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Acquia, Drupal founder Dries Buytaert on open source, Vista, CDPs
Acquia and Drupal founder Dries Buytaert discusses his company's move into marketing automation, CDPs and what's next after Vista Equity Partners' billion-dollar investment in Acquia.
NEW ORLEANS -- In 2000, Acquia CTO Dries Buytaert created his own web platform, Drupal, which became an open source web content management system. And, in turn, he launched Acquia, which became the commercially supported instance of Drupal.
In an interview during the Acquia Engage user conference here this week, Buytaert discussed Vista Equity Partners' billion-dollar majority stake in the company, the role of Acquia Drupal, marketing automation ambitions and a possible Acquia customer data platform.
Tell me how the Vista deal happened. Were you actively seeking a buyer?
Dries Buytaert: No. We were profitable, we really didn't need more investment. But at the same time, we have an ambitious roadmap and our competitors are well-funded. We were starting to receive a lot of inbound requests from different firms, including Vista. When they come to you, you've got to look at it. It made sense.
How much of Acquia does Vista own; what is 'a majority?'
Buytaert: I don't know the exact number, but it's a majority. Some of our investors got out, some stayed in. AWS, for example, stayed in.
Was CEO Mike Sullivan brought on two years ago to shop Acquia Drupal around for acquisition?
Buytaert: No. It's funny how people read into these things as if it was all planned out. Mike was brought on because Tom Erickson left. I was in on the search for Mike.
Is your Acquia Drupal role changing now, or do you see it changing soon?
Buytaert: I can't really speak for Vista, but in the conversation they were very excited about our momentum, our strategy and the team. My belief is that they will leave all of these things intact, including my role.
Last year at this time, you discussed IBM buying Red Hat and Adobe buying Magento and wondered about the future of their open source versions under new ownership. Now you're in that position with Acquia Drupal.
Buytaert: The way I think about it, we've always been majority-owned by investors, and we've swapped out investors. For me, nothing really changed, it's the same strategy, the same beliefs about open source. Just different investors. We'll just keep going, faster and faster.
We surround Drupal with tools and projects and supercharge it. Ultimately, the financials speak for themselves. We are growing the top line and the bottom line -- because the model works. I've been balancing this for 12 years, giving back to open source. It's fascinating to people how we do this but to me, it's so natural it's hard to explain. The reality is that 99% of our customers use Drupal, so our success is completely tied to the success of Drupal.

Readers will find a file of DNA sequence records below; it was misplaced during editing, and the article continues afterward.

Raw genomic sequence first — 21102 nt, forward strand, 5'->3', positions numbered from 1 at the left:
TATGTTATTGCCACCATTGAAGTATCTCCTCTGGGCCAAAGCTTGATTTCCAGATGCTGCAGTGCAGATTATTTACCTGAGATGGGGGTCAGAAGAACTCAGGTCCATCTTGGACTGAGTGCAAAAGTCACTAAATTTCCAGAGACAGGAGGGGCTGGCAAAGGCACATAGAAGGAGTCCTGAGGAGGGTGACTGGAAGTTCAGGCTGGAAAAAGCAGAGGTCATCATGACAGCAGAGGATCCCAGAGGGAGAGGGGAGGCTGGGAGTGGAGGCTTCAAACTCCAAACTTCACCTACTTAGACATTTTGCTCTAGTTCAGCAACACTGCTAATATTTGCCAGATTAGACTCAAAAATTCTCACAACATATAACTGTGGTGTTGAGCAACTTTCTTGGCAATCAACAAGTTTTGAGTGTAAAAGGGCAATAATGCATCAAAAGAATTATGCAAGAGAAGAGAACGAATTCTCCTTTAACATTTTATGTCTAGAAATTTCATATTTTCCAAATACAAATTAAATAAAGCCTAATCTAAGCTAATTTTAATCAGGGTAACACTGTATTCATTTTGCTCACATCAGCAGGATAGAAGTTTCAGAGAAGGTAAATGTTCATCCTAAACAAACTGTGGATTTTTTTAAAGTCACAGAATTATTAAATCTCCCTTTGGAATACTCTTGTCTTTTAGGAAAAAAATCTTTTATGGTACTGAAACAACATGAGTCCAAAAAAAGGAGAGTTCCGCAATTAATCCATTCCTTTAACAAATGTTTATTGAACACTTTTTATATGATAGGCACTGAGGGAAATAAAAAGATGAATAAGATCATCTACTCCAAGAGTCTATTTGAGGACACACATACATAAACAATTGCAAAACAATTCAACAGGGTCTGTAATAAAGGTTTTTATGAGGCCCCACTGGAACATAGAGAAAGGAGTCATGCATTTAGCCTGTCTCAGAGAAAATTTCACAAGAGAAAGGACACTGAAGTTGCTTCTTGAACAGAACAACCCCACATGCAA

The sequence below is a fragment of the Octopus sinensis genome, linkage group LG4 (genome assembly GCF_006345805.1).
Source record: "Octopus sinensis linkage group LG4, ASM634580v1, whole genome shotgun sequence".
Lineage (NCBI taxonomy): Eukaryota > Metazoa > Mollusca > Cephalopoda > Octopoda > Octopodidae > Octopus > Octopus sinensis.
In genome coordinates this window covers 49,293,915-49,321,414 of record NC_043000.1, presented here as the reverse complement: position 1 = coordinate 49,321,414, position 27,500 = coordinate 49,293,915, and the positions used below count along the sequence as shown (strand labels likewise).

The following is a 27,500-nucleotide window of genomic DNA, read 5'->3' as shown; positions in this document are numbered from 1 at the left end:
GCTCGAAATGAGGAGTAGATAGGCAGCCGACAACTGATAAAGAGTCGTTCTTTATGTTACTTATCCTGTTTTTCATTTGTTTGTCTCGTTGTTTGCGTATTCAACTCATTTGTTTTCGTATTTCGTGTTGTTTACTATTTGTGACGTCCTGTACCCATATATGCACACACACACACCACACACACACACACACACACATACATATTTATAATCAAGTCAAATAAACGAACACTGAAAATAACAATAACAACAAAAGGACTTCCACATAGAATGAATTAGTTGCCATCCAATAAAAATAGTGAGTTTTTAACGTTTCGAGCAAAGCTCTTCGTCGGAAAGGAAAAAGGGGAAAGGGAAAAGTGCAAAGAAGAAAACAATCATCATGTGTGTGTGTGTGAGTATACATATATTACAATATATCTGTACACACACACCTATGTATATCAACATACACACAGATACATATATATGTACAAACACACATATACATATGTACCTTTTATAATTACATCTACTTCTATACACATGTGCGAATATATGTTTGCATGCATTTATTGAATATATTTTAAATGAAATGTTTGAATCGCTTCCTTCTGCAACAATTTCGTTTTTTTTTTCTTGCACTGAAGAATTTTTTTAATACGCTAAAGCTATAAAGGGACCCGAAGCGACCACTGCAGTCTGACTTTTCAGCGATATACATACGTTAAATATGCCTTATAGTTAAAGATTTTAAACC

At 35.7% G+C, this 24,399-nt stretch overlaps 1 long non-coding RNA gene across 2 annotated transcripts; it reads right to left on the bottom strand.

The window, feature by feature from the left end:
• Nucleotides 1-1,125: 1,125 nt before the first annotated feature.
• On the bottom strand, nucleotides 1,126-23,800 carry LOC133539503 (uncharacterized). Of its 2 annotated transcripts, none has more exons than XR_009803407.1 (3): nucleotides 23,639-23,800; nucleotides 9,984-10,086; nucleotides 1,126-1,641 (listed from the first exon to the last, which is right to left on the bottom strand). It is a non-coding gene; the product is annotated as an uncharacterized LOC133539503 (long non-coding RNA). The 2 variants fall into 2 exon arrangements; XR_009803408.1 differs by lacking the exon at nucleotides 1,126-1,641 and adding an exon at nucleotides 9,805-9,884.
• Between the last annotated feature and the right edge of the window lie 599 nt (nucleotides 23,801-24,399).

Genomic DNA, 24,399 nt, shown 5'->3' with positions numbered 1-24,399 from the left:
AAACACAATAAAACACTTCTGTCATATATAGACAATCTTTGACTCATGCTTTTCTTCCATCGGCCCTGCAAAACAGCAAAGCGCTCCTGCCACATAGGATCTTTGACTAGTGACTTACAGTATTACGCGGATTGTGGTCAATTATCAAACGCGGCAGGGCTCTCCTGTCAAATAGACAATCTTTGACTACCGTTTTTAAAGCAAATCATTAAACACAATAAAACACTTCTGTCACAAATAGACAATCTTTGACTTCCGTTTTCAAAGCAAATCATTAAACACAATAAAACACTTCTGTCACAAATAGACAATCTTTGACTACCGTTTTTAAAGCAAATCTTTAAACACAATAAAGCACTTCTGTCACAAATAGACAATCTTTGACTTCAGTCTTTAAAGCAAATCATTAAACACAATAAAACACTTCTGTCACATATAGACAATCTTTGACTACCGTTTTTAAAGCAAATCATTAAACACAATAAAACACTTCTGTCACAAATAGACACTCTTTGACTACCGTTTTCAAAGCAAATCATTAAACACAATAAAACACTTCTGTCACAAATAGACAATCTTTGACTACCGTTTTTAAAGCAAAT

Why did Acquia buy Mautic and jump into the marketing automation space, where there's much more competition than web content management?
Buytaert: Mautic is the only open source marketing automation platform. Open source disrupted the web content management space, and I don't think there's any commercial, standalone, proprietary CMS that is really successful. The ones that are successful do a lot more than that, like Sitecore and Adobe, that do e-commerce, et cetera.
Pure-play proprietary CMS vendors have to shift to something else, like digital experience, to stay relevant. No sane person would pay hundreds of thousands of dollars just for the CMS piece.
In your keynote today, you talked about unified customer profiles and consolidating data sources, and said to stay tuned for future announcements. Is Acquia coming out with a customer data platform (CDP)?
Buytaert: I can't comment on that, specifically, but we are thinking a lot about the data layer. It seems like there are a lot of similarities with CDPs -- it's about integration and unifying the profile with [personalization engine] Acquia Lift and Mautic. Mautic has about a hundred integrations built by community members. It's not a new challenge; we have been thinking and working on it for a long time.
The whole CDP space is in an emergent state. No one talked about CDPs two years ago, and now everyone's a CDP. Maybe that's why I'm avoiding the term. Some CDPs are glorified tag managers, others are integration platforms, yet others positioned themselves two years ago as a content personalization platform. They come in so many flavors today that 'CDP' means different things to different people.
Dries BuytaertCTO, Acquia
What we're obsessed with -- whether you want to call it a CDP or not -- is creating a unified user profile, and doing it in a way that's complimentary to what we have.
You're moving into a space controlled by much bigger competitors like Oracle, Salesforce, Microsoft, Adobe and SAP. Is there enough room for Acquia?
Buytaert: Acquia is an open platform, and open source. Developers want that. Literally, no developer wakes up and says, "Let me buy an Adobe product." Developers love open source, and that's why there's enough space for Acquia.
But many marketers who buy these tools are not developers. They want to sign up for a SaaS subscription, turn it on and start marketing.
Buytaert: If you really want to build great experiences, you need developers. You can't just have marketers build great digital experiences, because the number of integrations you need is so vast -- as with custom legacy systems -- it's not just a little drag-and-drop. Really bringing it together is going to require developers, and empowering them to build these things through open source is going to be a big thing.